Record Opium Crop
How the Taliban Funds Its Resistance
Britain faces a war on two fronts in Afghanistan, following the revelation that the province where British troops are deployed has become the biggest source of illicit drugs in the world.
In an annual survey of opium production released yesterday, the UN reported that Helmand province had produced 48 per cent more opium compared to its record-breaking crop last year. Opium production in Afghanistan as a whole will reach a "frighteningly new level" at 8,200 tons, 34 per cent higher than last year, the report said.
British troops sent to back up reconstruction efforts in Helmand have been pinned down by resurgent Taliban fighters, who have a stranglehold over the drugs trade which is funding the resistance.
Although another record opium crop had been expected, the massive jump in the Helmand output reflects the level of insecurity in the province, where the insurgency has deepened in the past year. British commanders have described the conflict as the most intense since the Korean war.
Alongside the fight against al-Qa'ida after the 11 September attacks in 2001, cutting opium production was one of the main justifications for British involvement in military action in Afghanistan. Opium provides the raw material for heroin.
Tony Blair repeatedly referred to the fact that Afghan heroin accounted for an overwhelming proportion of the drug available on British streets and agreed to lead the international coalition's anti-narcotics effort.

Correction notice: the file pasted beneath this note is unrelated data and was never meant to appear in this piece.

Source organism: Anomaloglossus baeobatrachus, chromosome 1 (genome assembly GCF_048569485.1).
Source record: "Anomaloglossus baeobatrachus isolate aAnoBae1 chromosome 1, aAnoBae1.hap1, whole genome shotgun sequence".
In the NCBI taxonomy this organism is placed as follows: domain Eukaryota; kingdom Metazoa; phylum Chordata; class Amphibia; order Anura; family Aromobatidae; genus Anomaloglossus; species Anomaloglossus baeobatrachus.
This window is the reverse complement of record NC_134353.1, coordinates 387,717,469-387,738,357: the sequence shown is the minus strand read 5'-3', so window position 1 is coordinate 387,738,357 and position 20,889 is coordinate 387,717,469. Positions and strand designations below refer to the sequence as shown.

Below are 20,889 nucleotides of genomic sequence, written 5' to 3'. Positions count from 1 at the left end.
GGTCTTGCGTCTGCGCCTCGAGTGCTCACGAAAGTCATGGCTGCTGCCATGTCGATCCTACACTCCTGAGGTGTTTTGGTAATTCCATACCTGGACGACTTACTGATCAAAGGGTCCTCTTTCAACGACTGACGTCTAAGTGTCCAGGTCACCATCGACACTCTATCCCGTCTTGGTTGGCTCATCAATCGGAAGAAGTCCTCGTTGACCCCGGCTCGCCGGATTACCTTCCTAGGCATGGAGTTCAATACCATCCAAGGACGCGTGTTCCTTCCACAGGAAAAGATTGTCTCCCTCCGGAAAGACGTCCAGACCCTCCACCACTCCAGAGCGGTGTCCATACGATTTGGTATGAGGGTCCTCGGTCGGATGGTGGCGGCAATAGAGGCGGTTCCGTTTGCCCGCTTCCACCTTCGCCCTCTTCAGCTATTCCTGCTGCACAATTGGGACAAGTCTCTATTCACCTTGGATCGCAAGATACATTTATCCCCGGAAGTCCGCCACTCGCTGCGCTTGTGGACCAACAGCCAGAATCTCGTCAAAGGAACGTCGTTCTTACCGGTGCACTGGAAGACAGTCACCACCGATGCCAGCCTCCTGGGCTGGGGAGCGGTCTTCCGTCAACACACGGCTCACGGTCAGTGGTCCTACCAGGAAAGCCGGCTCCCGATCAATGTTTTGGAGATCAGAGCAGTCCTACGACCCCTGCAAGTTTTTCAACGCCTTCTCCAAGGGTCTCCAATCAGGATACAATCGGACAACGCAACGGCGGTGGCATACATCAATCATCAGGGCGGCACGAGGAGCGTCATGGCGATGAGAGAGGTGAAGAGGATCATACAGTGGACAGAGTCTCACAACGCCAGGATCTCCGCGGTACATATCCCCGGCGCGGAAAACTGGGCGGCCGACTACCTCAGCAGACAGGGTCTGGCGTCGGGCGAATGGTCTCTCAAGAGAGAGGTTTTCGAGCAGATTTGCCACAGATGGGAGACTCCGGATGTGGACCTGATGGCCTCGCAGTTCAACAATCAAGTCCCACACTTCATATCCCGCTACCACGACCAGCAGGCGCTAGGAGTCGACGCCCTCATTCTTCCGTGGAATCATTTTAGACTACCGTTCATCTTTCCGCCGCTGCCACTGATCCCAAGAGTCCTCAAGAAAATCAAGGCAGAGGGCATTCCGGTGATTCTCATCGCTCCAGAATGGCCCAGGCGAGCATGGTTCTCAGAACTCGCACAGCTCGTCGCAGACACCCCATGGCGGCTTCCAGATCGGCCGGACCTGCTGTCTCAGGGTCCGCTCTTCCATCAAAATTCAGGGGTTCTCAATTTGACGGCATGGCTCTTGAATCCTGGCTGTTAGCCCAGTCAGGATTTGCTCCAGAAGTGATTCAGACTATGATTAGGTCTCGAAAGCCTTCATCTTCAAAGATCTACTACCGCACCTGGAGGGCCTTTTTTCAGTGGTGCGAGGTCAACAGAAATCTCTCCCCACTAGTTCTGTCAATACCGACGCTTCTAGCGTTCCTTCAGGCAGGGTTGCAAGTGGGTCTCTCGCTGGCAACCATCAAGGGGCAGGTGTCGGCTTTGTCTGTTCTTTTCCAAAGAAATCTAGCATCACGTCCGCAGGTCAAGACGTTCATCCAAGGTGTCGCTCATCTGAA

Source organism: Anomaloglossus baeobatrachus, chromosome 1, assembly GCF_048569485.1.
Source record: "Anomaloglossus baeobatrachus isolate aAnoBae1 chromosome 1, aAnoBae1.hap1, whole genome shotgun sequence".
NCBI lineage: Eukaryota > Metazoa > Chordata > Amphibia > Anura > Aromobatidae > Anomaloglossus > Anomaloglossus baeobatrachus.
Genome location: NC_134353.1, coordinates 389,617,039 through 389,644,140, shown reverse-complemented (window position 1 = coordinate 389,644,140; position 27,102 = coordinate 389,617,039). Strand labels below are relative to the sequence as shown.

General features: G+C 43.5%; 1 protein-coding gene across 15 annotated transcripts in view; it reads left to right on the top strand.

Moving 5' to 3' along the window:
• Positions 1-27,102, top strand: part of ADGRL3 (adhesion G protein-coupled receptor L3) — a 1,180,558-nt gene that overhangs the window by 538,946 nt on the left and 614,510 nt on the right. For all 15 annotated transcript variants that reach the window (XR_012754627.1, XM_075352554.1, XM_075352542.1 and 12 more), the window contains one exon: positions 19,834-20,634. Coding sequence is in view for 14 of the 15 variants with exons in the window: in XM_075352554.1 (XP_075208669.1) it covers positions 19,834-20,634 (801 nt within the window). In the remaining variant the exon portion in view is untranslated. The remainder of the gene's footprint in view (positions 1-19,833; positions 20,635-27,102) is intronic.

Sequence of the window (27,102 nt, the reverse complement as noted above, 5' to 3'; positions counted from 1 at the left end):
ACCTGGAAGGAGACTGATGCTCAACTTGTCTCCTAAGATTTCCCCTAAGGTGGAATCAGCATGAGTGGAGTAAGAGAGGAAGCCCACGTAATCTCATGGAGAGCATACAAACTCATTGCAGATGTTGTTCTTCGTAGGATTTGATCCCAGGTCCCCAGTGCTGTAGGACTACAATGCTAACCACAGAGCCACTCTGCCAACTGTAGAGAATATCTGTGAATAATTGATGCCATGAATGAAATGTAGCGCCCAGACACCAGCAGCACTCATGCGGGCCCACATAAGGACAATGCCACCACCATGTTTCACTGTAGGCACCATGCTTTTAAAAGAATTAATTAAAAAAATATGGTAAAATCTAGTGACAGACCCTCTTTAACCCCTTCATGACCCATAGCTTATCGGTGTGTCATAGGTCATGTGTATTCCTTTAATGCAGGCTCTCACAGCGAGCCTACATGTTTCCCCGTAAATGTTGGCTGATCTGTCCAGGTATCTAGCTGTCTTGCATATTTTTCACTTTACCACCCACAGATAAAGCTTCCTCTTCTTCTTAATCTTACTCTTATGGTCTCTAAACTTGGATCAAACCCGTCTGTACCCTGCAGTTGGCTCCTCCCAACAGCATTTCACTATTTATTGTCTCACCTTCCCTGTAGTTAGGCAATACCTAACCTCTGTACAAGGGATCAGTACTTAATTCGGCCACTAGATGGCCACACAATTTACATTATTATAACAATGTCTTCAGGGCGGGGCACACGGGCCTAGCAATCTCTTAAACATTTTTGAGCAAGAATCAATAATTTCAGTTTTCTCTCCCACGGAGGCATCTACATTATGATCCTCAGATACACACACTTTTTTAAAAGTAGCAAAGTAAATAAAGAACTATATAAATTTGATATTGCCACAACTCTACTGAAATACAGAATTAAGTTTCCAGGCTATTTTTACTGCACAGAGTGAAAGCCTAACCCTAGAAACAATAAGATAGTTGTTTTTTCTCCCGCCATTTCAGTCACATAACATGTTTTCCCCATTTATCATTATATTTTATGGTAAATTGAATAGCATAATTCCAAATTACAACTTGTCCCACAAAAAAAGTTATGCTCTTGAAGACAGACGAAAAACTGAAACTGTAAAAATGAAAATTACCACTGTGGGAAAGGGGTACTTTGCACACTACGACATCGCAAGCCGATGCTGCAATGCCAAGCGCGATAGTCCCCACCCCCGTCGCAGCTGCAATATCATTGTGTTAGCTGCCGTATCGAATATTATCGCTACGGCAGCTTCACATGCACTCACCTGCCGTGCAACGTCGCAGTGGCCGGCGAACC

But yesterday the Government was accused by its critics of "failing spectacularly". The report by the UN office on drugs and crime said: "An astonishing 50 per cent of the whole Afghan opium crop comes from one single province: Helmand."
Although cultivation of the opium poppy had decreased in parts of Afghanistan, "where anti-government forces reign, poppies flourish".
"With just 2.5 million inhabitants, this relatively rich southern province has become the world's biggest source of illicit drugs, surpassing the output of entire countries such as Colombia (coca), Morocco (cannabis) and Burma (opium) - which have populations up to twenty times larger."
The head of the UN agency, Antonio Maria Costa, said: "No other country in the world has ever had such a large amount of farmland used for illegal activity, beside China 100 years ago," when it was a major opium producer.
He urged Nato to more actively support counter-narcotics operations. "Since drugs are funding insurgency, Afghanistan's military and its allies have a vested interest in destroying heroin labs, closing opium markets and bringing traffickers to justice. Tacit acceptance of opium trafficking is undermining stabilisation efforts."
Britain, which is increasing the number of troops in Helmand to a total 7,700 by the end of the summer, backs greater involvement by Nato in crop eradication, by providing protection and logistical help for the Afghan forces involved in the effort.
Diplomats stressed however that British soldiers would not be directly involved in crop eradication.
Given the dramatic failure of the strategy in curbing the opium poppy cultivation - which was drastically scaled back under the Taliban - future policy is expected to focus more on forced eradication by a specialised Afghan unit. Britain has already announced an additional £22.5m for the Afghan interdiction forces.